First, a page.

Teaching our kids to code

An overhaul of ICT in schools is badly needed, argues Milena Popova, but Gove's proposals are not quite right yet

Image: CC BY-NC-SA 2.0@vanberto

Could it be that the Teach our kids to code e-petition is the smallest successful e-petition in UK politics? It would certainly seem so, after this week's news that Michael Gove wants to replace the current ICT school curriculum with a Computer Science programme. I do not often (ever?) agree with the Education Secretary, but today's announcement is definitely a step in the right direction.

In his speech at the BETT show this week, Gove correctly identifies technology as a key driving force and change agent in our society. Yet there is also an increasing trend for our gadgets to be black boxes to us; we do not understand how they work, we do not understand either their potential or the dangers they bring with them, and therefore we are not in control. Our gadgets, our technological inventions, control us. Such control extends from Sony and Apple telling us what we can and can't do with the hardware we have purchased from them to technology lobbyists taking advantage of our politicians' ignorance to sell them the next technological panacea. If we are to regain control of our technology, technical literacy is vital, and fostering it from an early age is clearly the best way forward.

There are other good reasons why learning to code can be beneficial both for our children and for society as a whole. @pozorvlak for instance argues that learning the way of thinking involved in programming and learning some basic programming skills has a huge potential to revolutionise productivity. Creating what he calls the "mass-algorate society", where everyone has basic coding skills, would be comparable to the move to a mass-literate society. No longer will there be a select few who understand technology - we all will be able to unleash its power.

For all that, though, what Michael Gove is actually proposing is far from being unmitigated good news. There are a number of issues to be addressed if this idea is to succeed. Gove argues that swift change is required, that technology moves so quickly that we cannot afford to spend four years creating a new ICT national curriculum which by the time it becomes operational will be obsolete. To an extent, he has a point. Yet what he is proposing will essentially allow schools to teach what they like, how they like in the area of ICT and Computer Science. From September, teachers will be left to their own devices to scour the web for materials, create their own, or work with businesses and universities to create courses. While for a small number of passionate, skilled teachers this may be heaven, I suspect the vast majority will find themselves lost and either stick to the existing curriculum or struggle to find material that is valuable and engaging at the right level. At least in the short term, I believe most pupils are likely to suffer as a result of the huge variance in quality of courses this approach is likely to generate. Looking ahead, universities may quickly find that a prospective student with a "Computer Science" qualification from one school has a completely different skill set to one from a different school. Clearly, some structure and rigour is called for here.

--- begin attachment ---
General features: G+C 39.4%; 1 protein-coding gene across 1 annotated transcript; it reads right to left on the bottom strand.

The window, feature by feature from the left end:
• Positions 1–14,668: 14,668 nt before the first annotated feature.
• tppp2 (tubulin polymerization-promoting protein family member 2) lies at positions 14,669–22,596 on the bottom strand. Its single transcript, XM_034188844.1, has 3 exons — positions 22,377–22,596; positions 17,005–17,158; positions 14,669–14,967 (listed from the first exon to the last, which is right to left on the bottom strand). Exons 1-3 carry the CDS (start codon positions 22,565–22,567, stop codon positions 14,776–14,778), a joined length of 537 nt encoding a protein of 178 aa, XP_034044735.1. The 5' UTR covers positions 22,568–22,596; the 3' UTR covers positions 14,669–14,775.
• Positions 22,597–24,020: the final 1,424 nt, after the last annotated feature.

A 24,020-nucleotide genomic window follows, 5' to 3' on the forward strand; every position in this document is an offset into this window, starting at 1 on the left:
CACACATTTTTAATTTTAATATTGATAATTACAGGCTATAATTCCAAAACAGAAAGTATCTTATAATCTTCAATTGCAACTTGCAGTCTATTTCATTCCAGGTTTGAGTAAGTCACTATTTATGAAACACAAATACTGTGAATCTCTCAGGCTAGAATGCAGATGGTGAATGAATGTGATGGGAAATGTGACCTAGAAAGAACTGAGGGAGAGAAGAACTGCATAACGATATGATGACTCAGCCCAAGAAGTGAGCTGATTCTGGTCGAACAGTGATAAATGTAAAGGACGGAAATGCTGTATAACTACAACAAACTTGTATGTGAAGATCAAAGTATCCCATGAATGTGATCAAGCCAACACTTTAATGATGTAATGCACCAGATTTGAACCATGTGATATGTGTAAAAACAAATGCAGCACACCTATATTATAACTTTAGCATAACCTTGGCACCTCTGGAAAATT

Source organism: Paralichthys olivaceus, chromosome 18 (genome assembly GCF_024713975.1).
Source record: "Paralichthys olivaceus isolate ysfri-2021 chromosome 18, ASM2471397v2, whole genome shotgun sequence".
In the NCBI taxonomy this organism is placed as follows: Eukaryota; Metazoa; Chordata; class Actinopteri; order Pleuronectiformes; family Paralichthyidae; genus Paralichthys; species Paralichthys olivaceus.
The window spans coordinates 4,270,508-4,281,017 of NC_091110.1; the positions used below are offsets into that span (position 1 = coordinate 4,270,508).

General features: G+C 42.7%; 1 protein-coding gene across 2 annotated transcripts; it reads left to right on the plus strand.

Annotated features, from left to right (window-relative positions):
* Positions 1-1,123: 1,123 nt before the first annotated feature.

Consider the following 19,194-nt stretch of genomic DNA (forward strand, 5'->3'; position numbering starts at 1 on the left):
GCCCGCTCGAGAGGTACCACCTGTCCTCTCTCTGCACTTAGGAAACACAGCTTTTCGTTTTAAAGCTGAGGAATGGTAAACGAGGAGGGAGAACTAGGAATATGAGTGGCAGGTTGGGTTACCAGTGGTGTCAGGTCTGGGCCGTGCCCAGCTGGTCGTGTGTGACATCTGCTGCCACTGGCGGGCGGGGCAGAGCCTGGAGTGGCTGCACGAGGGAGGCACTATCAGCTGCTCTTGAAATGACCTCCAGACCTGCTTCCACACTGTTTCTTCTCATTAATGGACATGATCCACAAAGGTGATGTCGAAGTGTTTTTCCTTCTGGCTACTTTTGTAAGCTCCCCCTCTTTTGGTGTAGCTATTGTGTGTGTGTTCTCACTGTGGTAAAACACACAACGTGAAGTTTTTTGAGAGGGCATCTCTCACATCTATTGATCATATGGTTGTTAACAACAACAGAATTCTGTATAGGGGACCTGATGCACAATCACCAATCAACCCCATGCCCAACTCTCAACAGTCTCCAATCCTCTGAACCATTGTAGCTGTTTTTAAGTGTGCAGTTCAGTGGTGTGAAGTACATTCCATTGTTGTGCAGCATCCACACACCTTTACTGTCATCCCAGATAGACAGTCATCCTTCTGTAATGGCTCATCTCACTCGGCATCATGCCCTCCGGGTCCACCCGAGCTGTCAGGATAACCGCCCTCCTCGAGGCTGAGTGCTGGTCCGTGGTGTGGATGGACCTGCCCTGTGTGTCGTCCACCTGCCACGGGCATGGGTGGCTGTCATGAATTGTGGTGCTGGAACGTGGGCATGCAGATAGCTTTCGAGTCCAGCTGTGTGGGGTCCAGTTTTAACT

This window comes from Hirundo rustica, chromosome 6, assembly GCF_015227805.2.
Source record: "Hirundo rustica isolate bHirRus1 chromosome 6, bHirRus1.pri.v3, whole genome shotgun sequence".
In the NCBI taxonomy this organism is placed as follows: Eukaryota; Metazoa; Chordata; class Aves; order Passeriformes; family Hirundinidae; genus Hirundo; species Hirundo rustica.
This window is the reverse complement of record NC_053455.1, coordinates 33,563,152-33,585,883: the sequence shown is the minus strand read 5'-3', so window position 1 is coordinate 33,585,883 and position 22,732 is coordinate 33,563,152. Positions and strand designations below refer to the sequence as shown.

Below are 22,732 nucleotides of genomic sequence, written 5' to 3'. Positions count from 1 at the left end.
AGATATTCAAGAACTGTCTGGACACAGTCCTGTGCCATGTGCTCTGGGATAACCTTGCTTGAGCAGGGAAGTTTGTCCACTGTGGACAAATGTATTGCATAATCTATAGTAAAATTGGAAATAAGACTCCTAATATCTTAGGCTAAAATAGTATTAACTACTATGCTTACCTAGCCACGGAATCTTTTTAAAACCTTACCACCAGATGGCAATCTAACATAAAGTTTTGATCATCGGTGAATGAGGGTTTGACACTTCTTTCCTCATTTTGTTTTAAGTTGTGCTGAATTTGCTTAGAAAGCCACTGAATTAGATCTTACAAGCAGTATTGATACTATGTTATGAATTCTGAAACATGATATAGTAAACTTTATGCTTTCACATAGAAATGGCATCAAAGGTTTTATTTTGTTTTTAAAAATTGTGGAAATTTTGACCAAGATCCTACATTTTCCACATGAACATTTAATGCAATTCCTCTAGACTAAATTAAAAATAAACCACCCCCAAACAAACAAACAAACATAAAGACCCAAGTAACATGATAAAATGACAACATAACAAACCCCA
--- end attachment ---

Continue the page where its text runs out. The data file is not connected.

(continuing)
A related and potenially bigger issue is the lack of teachers with the right skills. Ian Livingstone, who co-authored the report this new policy is partially based on, claimed on the Today Programme that the British Computing Society has 1,000 teachers ready to go into schools and teach computing tomorrow. Yet that is barely enough to scratch the surface, and out of 28,000 newly-qualified teachers in 2010 only three had a Computer Science degree. This, too, needs to be addressed if Michael Gove's ambition to teach our kids to code is to succeed.

Involving businesses in the new Computer Science curriculum is a key cornerstone of Michael Gove's policy. The BCS is delighted. They proudly point at the Computing at School curriculum, already endorsed by both Google and Microsoft. Yet arguably a corporately sanctioned curriculum is as bad as one mandated by government after four years of deliberation. Already, the Computing at School curriculum asks questions such as "Is privacy even desirable?" Of course Google would approve.

If we want our children to become true, empowered citizens of the digital world, then any Computer Science curriculum taught in our schools needs to be based on Free Software. Our kids need to grow up with the four freedoms: to run their software in any way they choose, to study their software and modify it to suit their purposes, to share their software and improve upon it, sharing those improvements as well. Those four freedoms are conducive to teaching and learning, to writing great code, and to enabling everyone to tap into the power of technology. Anything else... is a gilded cage.

Share this article

Google+ Delicious Digg Facebook Google LinkedIn StumbleUpon Twitter Reddit Newsvine E-mail


Comments (0)

This thread has been closed from taking new comments.

By Milena Popova on Jan 13, 2012

Featured Article

Schmidt Happens

Wendy M. Grossman responds to "loopy" statements made by Google Executive Chairman Eric Schmidt in regards to censorship and encryption.

ORGZine: the Digital Rights magazine written for and by Open Rights Group supporters and engaged experts expressing their personal views

People who have written us are: campaigners, inventors, legal professionals , artists, writers, curators and publishers, technology experts, volunteers, think tanks, MPs, journalists and ORG supporters.

ORG Events